SINGLENESS OF PURPOSE
When other addicts are asked to not share in our meetings, we are not excluding them. It is our way of saying we have limitations in our effectiveness with their addiction, and there are others who are better qualified than us to help them. By maintaining our singleness of purpose we establish realistic expectations with whom we can help and it promotes humility, which is essential in our recovery.
The reality is we cannot help everyone. When claiming we can help other types of addictions, we dilute our fellowship and we lose sight of the needs of the heroin addict.
Tradition One: Our common welfare should come first; personal recovery depends on H.A. unity.
This tradition reminds us that the common welfare of our fellowship comes before our personal agendas. H.A. is a “we” program, not an “I” program. We are each responsible for placing the common welfare of H.A. first. The good of H.A. must always be a first priority even if it means we can’t get what we want.
What we can do to promote unity in H.A. –
We identify ourselves as “Heroin Addicts,” leaving our other problems and addictions at the door. This means we do not identify ourselves as addicts or alcoholics. The only identification that belongs here is that of being a heroin addict.
Our sharing should be based on offering our experience, strength, and hope to still suffering heroin addicts. Our meetings should not be used as dumping grounds for all of our personal problems and issues. These things are to be discussed with our sponsors and others outside of meetings. We are here to offer hope to the suffering heroin addict – that is our primary purpose.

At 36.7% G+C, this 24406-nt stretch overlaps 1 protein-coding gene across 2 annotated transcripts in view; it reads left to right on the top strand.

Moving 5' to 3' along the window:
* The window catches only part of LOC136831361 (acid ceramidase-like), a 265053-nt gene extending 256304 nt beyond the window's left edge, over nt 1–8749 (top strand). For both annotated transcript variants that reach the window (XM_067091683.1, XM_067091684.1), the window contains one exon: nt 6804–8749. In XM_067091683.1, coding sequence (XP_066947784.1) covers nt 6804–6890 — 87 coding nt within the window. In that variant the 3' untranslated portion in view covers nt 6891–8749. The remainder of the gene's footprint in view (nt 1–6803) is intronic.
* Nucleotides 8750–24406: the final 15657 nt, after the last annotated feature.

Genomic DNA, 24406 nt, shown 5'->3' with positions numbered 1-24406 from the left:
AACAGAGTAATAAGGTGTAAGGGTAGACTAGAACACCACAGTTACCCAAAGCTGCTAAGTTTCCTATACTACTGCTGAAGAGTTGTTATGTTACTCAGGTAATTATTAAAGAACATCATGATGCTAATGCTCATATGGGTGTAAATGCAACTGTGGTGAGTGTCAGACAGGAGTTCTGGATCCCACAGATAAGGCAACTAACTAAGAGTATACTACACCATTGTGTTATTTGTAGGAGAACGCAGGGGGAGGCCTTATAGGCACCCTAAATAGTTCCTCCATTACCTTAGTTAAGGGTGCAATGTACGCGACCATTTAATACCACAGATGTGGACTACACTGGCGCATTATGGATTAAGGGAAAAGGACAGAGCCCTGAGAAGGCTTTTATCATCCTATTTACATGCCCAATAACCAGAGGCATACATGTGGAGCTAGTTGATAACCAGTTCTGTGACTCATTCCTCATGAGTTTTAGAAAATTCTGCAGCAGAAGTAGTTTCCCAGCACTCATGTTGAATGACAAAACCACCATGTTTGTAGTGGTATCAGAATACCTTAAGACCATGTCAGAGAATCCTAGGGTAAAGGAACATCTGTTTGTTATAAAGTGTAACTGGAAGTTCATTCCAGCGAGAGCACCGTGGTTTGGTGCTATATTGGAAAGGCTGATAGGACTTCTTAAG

When we start sharing whatever we want, we become divided by our differences. We are no longer bonded by our common problem with heroin addiction and we are threatening our unity. When we don’t take responsibility for our common welfare, we deprive the newcomer of recovery and everyone suffers.
Tradition Two: For our group purpose there is but one ultimate authority – a loving God as He may express Himself in our group conscience. Our leaders are but trusted servants; they do not govern.
Heroin Anonymous is a fellowship that is directed through a loving God – not by individuals who want to run the show their own way. The more we allow God to direct our actions through a group conscience, the more we move out of “self’ and our own wants and desires. With our own plans and designs set aside, God can better move our fellowship in the direction of helping the still-suffering heroin addict and help us to carry out our singleness of putpose.
Tradition Three: The only requirement for H.A. membership is a desire to stop suffering from heroin addiction.
Our third tradition clearly states that membership is limited to those that suffer from heroin addiction. If we have suffered from heroin addiction we identify ourselves as heroin addicts. If a person has not suffered from heroin, they cannot have a desire to stop suffering from heroin addiction. These individuals do not meet our requirement for membership. They are welcome to participate in the readings, and are asked not to share.
When an individual does not live in the spirit of Tradition 3, the person then places his or her own wants and desires ahead of the common welfare of H.A. When people identify themselves as “addicts”, they may think it’s all the same. This is a problem and it is not the same because they don’t share our common problem.
These persons cannot honestly offer a solution to the still-suffering heroin addict. There are differences in the experience of heroin addiction and other addictions.
A non-heroin addict, who is allowed to speak in H.A., cannot carry the message to the heroin addict. They do not share a common problem nor do they share in a common experience. Our singleness of purpose is completely lost and our precious fellowship loses its focus of helping the suffering heroin addict.